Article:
Developing a sustainable future for fashion cannot be a short term fad. Those of us involved are acutely aware that we are in for a long haul; that we are in fact part of a global work in progress with climate change and respect for the environment our goal. We in the business of fashion have a growing sense that we have the power to use our influence; the power of our brands to effect real change. However, keeping the momentum going over the coming years will require events that capture the imagination and bring a variety of people together to work collectively on developing real solutions.
At London College of Fashion we have just hosted a Fashion Summit to make sustainability visually exciting and intellectually challenging. We wanted an international student competition which would promote the variety and quality of work being undertaken by the designers of the future. The most exciting and challenging work formed the basis of a fashion show which was followed by a conference, bringing together key speakers and delegates from across the fashion industry, education and government, to debate how to reduce the impact of our current excessive levels of fashion consumption.
The sheer impact of the student competition and fashion show came as a surprise to us. We realised this was the first showcase for the dynamic and creative collections from across the world which provided both practical and innovative solutions. It also blew out of the water any idea that sustainable fashion was a contradiction in terms and no one seriously interested in fashion would touch it with a barge pole.
The student competition attracted over 90 registrations of interest and 40 actual submissions. The wide range of approaches and ideas of the work impressed the judges by the quality of research and technological innovation, the work of the winners epitomised how students are looking at all aspects of the difficulties facing the fashion industry in making environmentally responsible clothes Not only issues in the garment design, the manufacture and the materials themselves but also the supply chain and network of the industry itself. The winners showed a range of solutions which tackled the issues of consumption, waste and energy at the same time as creating items which looked and felt good.
Manon Fleneur’s aimed to reduce waste by creating modular patterns and pieces that could easily be combined to create different outfits. The pieces are made of tough fabric locally sourced, that are joined by metal fastenings so that a customer could easily assemble a variety of garments. , Real steps are taken here to address waste as the clothes become more versatile and customers are involved with the garments themselves and are less likely to throw them away. Nimesh Shah’s collection was based around the traditional craft skills from his native India and part of his motivation was to increase the cultural identity and community cohesion of craft workers by working with them to develop new ranges of bespoke fabrics using organic cotton. The patterns, surfaces and quality of the textiles were reflected in the style and shape of the garments. Both of these collections demonstrate a move away from disposable fashion as they establish a closer relationship with clothing.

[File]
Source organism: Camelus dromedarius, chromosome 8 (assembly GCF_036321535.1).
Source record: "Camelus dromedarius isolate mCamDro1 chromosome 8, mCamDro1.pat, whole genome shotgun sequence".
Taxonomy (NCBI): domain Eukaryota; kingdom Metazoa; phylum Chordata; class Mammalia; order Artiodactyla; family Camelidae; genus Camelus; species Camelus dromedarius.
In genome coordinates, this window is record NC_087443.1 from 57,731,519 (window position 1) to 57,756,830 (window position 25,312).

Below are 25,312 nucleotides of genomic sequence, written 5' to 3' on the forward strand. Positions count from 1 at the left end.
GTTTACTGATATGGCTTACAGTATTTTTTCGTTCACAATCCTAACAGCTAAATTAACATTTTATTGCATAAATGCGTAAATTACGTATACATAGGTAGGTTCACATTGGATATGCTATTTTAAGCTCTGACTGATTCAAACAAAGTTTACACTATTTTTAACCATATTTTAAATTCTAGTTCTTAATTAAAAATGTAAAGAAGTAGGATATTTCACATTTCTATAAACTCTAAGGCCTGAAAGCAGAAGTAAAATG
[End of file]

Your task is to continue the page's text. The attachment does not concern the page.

Michaela Carraro’s looked at ways that waste and the lack of sustainability in the industry itself could be addressed. Her collection showed alternative sources for fabrics using hemp, organically grown cotton and bamboo and undyed silks. She combined them with chrome free vegetable tanned leather and then hand dyed them by using blackberry, rosehip and tea. Many of the materials sourced for her collections were from small family run businesses and used end of lines that would have been discarded. Stephanie Sandstrom’s shoes showed another innovative approach to waste. She decided to confront the issue of fast fashion head on by designing them for one use only: making them from a single piece of recyclable polypropylene secured with a reusable screw and six aluminium rivets. The shoes can be flat packed easily and assembled thereby minimising unnecessary packaging and shipping , yet recycled immediately
When all the collections were shown, the aesthetic impact was startling. The audience was left in no doubt that considered fashion design can be innovative without being aesthetically constrained. Sustainable fashion can be inspiring, beautiful, tactile and inventive and does not need to be a stereotypical hair shirt. The show demonstrated that it is possible to use the power of fashion to make people excited about buying ethical goods. The show was also inherently optimistic as it clearly reassured us that our students have some great ideas for this work in progress to build on.
For Sublime Magazine. Issue 14 A Work in Progress